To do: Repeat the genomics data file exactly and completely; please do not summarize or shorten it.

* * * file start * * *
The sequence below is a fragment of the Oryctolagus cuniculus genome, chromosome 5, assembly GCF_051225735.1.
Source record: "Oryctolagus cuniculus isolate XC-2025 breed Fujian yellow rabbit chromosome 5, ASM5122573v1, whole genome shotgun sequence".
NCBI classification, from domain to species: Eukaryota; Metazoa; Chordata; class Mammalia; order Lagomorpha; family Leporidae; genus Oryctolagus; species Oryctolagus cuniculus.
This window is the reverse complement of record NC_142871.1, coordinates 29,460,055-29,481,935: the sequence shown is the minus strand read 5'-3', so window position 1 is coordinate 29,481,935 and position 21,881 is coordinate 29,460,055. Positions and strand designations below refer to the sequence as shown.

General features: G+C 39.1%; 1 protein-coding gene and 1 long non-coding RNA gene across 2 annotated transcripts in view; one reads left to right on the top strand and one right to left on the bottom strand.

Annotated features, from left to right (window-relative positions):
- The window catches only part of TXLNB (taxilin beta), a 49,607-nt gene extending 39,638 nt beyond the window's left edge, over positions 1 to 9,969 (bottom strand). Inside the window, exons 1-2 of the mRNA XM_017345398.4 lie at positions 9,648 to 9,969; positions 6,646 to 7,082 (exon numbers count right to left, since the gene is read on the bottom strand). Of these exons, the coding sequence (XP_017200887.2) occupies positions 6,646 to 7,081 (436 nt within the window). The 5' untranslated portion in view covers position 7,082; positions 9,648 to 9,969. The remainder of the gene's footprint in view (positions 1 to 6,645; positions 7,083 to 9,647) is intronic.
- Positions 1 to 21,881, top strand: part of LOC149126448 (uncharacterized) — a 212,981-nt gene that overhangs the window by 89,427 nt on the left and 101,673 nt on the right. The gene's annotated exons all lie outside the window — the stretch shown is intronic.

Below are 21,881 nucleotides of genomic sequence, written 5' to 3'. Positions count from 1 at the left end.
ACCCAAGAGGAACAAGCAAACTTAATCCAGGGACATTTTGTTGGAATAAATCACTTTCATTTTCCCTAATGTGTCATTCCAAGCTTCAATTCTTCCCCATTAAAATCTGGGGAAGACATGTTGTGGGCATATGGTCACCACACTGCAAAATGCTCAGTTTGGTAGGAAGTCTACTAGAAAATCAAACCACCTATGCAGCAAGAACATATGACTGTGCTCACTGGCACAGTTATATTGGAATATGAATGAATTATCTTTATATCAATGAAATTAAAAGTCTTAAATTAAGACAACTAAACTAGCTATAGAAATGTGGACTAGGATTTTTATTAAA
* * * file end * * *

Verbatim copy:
The sequence below is a fragment of the Oryctolagus cuniculus genome, chromosome 5, assembly GCF_051225735.1.
Source record: "Oryctolagus cuniculus isolate XC-2025 breed Fujian yellow rabbit chromosome 5, ASM5122573v1, whole genome shotgun sequence".
NCBI classification, from domain to species: Eukaryota; Metazoa; Chordata; class Mammalia; order Lagomorpha; family Leporidae; genus Oryctolagus; species Oryctolagus cuniculus.
This window is the reverse complement of record NC_142871.1, coordinates 29,460,055-29,481,935: the sequence shown is the minus strand read 5'-3', so window position 1 is coordinate 29,481,935 and position 21,881 is coordinate 29,460,055. Positions and strand designations below refer to the sequence as shown.

General features: G+C 39.1%; 1 protein-coding gene and 1 long non-coding RNA gene across 2 annotated transcripts in view; one reads left to right on the top strand and one right to left on the bottom strand.

Annotated features, from left to right (window-relative positions):
- The window catches only part of TXLNB (taxilin beta), a 49,607-nt gene extending 39,638 nt beyond the window's left edge, over positions 1 to 9,969 (bottom strand). Inside the window, exons 1-2 of the mRNA XM_017345398.4 lie at positions 9,648 to 9,969; positions 6,646 to 7,082 (exon numbers count right to left, since the gene is read on the bottom strand). Of these exons, the coding sequence (XP_017200887.2) occupies positions 6,646 to 7,081 (436 nt within the window). The 5' untranslated portion in view covers position 7,082; positions 9,648 to 9,969. The remainder of the gene's footprint in view (positions 1 to 6,645; positions 7,083 to 9,647) is intronic.
- Positions 1 to 21,881, top strand: part of LOC149126448 (uncharacterized) — a 212,981-nt gene that overhangs the window by 89,427 nt on the left and 101,673 nt on the right. The gene's annotated exons all lie outside the window — the stretch shown is intronic.

Below are 21,881 nucleotides of genomic sequence, written 5' to 3'. Positions count from 1 at the left end.
ACCCAAGAGGAACAAGCAAACTTAATCCAGGGACATTTTGTTGGAATAAATCACTTTCATTTTCCCTAATGTGTCATTCCAAGCTTCAATTCTTCCCCATTAAAATCTGGGGAAGACATGTTGTGGGCATATGGTCACCACACTGCAAAATGCTCAGTTTGGTAGGAAGTCTACTAGAAAATCAAACCACCTATGCAGCAAGAACATATGACTGTGCTCACTGGCACAGTTATATTGGAATATGAATGAATTATCTTTATATCAATGAAATTAAAAGTCTTAAATTAAGACAACTAAACTAGCTATAGAAATGTGGACTAGGATTTTTATTAAA